Gathering of the Pack 2010

Dog Brothers Gathering 2010

Check out the video here. In the latest Dog Brothers video we see many fighters carrying a blade, and once combat closes to grappling range, blades come out. I think this is a compelling argument to being able to hit someone hard enough that you can drop them, stun them, or immobilize the (i.e. shot to the knee) before they can close and cut you.

Note the interesting two-handed strike at 1:30.

Several interesting exchanges occur when fighters are so focused on the weapon, whether sticks or knives, that an opponent’s kick gets in and hits huge.

Note Guro Crafty’s stick in the photo.


6 Responses to “Gathering of the Pack 2010”

  1. Very cool! Love the guy who slips that kick to the head in and the guy who runs up the wall. There does seem to be guys ignoring the leg attacks coming in.

    Notice how the two flexible weapons last about 2 seconds before being discarded. I don’t think people feel as threatened by flexible weapons as they do solid ones; also, unless you are highly trained in using them to snare a limb with, their strength as a weapon is limited to their tips and so you need to fight a long distance game. A stick is more useful in close than a flexible weapon in my opinion.

    I too think that the knee would make an excellent target and I’m all about taking out mobility. So many FMA play the sticks as an upper body game.

    Love the hard contact, not sure if I would be there though 😉 I think the dog brothers are the first Americans to make free-style stick fighting popular. I’ve seen FMA sparing rules be some of the larger organizations and they seem to have the same ‘no grappling, no hitting with hands/feet’. Limiting targets can be a good tool in learning but in full sparing you should be able to grapple and punk/kick.

  2. James,

    I was trying to figure out what the point was with the whips, if that’s what they were.

    I’m surprised that GM Estalilla and GM Giron (as far as I can tell) never really emphasized the knee as a target. In my view a key technique is to take out the knee or ankle with the long stick at a safe distance, thereby limiting the opponent’s ability to move in.

    The Dog Bros stuff is rough, but I agree that it’s necessary to cut through the crap of the no contact, all padded sparring that’s so common.

  3. I think you often see a common theme in these fights too, where the flowing siniwali movements don’t exist. The fighters take primal, power oriented shots from the outside and when/ if they close, it quickly moves into grappling. You see none of the hubud/ lubud drills that so many people spend countless hours on. If you get inside one thing is almost guaranteed, one or the other or both fighters will grapple. It re-frames the way in which we should be training the inside range. If you don’t want to grapple and go to the ground, for whatever reason (and I can think of several good ones), maybe forget about parries, traps, passes, and the like and instead focus on knees, elbows, punyo strikes, head-butts, and biting (yeah, really). A Muay Thai style clinch might work, but will probably remove your stick from the striking equation, although you can use it to clinch and hold. Also, and I’m glad to see some of the DBs finally doing this, is to have a quick-access edged weapon for when and if it does go to grappling. Quiclky draw and cut. A Spiderco P’Kal allows easy concealment, quick access, and the reverse grip/ edge in method is excellent from that range. It is something you have to practice though, whatever blade you choose. I have practiced literaly 1000s of quick draws from many positions in order to be able to do it correctly every time. I have tried this numerous times in my own sparring and it never fails to produce a favorable result. If you try and grapple with me, you WILL get cut.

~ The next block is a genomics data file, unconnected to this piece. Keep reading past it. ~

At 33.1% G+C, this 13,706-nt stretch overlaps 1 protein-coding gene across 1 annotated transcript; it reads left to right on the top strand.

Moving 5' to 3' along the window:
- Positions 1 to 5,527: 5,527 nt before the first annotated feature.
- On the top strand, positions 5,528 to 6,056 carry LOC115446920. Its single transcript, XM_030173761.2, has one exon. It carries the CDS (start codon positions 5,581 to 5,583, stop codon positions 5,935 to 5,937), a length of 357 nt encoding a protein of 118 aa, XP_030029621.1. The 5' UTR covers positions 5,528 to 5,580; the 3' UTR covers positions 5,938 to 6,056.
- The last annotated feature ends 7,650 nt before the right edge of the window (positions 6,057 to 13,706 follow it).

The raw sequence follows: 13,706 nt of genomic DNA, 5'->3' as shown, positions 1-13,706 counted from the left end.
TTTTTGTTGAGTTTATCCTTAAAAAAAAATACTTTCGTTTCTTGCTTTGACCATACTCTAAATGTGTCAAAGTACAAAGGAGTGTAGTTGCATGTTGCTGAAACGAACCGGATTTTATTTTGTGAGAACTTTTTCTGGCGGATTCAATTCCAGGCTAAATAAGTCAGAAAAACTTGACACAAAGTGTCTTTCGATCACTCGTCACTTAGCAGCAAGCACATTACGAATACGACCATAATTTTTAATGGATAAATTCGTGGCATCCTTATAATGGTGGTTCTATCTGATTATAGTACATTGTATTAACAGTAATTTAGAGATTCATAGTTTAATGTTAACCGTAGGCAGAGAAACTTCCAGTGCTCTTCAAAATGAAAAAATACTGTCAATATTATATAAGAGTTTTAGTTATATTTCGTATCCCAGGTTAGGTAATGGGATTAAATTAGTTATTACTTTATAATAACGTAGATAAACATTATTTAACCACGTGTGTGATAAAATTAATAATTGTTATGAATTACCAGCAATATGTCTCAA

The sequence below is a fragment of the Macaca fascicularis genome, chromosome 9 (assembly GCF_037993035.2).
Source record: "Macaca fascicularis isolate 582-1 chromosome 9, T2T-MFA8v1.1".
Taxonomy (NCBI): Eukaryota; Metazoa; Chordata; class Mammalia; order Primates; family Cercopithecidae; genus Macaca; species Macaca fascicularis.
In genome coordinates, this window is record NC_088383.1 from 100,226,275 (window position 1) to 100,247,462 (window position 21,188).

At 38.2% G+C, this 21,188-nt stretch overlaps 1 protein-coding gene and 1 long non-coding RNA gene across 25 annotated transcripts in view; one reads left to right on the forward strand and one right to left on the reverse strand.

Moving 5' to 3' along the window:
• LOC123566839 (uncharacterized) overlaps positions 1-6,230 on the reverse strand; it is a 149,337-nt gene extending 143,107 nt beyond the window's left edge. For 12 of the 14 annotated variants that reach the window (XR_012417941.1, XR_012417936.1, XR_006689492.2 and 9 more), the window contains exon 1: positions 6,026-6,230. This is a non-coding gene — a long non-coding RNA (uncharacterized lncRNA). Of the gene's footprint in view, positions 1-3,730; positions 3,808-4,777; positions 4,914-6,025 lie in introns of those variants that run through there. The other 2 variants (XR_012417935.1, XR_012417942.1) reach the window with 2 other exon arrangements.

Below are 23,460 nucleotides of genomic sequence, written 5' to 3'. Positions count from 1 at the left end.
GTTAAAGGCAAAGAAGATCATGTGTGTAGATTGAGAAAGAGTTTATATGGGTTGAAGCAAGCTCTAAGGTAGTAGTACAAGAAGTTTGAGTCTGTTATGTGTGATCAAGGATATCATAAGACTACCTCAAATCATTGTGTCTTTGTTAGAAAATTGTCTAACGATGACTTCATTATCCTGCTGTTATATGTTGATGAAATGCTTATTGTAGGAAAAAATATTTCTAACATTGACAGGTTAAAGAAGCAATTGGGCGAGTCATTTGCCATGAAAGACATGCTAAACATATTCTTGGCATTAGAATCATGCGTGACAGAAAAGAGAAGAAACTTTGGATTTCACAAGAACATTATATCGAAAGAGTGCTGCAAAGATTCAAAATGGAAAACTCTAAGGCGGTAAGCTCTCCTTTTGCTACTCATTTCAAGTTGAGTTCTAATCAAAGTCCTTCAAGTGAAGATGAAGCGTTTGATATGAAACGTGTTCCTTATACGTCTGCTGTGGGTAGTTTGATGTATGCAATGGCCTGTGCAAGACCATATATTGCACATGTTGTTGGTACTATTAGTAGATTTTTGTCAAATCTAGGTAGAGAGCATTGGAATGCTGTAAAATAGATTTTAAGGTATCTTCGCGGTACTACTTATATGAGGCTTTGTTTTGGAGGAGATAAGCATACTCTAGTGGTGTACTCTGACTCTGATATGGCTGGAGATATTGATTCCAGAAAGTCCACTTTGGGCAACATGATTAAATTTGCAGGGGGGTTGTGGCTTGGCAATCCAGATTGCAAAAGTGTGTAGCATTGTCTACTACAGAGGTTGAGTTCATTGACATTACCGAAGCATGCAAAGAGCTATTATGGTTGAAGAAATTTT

4. Tommy, fine and gross motor skills aside, I think it is also how you train. If none of those guys trained in siniwali and hubud then they certainly won’t be doing them in a fight. Likewise, if they have training in BJJ they will tend to use that. I think people tend to fight how they train, so when watching such matches you need to think: are these guys using certain principles outside of style or are they just fighting within their style?

    I see siniwali and hubud as flow drills, they are done repeatedly for flow and not for effect (if that makes sense) because the effect would be the flow stopping when met by the weapons impacting the body causing the damage. Think of it this way, how long would a 2 minute siniwali Youtube video last if the guy was getting hit each and everytime on the hand rather than the stick?

  5. James,

    Yes, well that is exactly my point. I actually know several full-fledged Dog Brothers and have trained with them including full-contact sparring. Some of them do, in fact, train those flow drills quite a bit. I will agree that in some cases they do provide a valuable platform to develop some skills. My point is, and you touched on it, that all of that goes out the window in a real fight. I am a pragmatist. If it doesn’t apply I don’t train it, instead opting for modification, methods, and skills that are directly applicable to a real fight. The Dog Brothers have a great saying: “If you see it taught, you see it fought”. I just believe that because of the adrenalin, stress-psychology factors involved the complexities of some things vanish in what Von Clausewitz referred to as “the fog of war”…

  6. well in the DBMA there are some grate enteries for the knee and leg shots and ther elosts of counters like the Retirada Ilustrisimo fot work
    in one video you can see and GRATE knee shoot (bad fot the reciver brock the knee in 2 parts)

    so yea if he cant walk he cant get to me hehe

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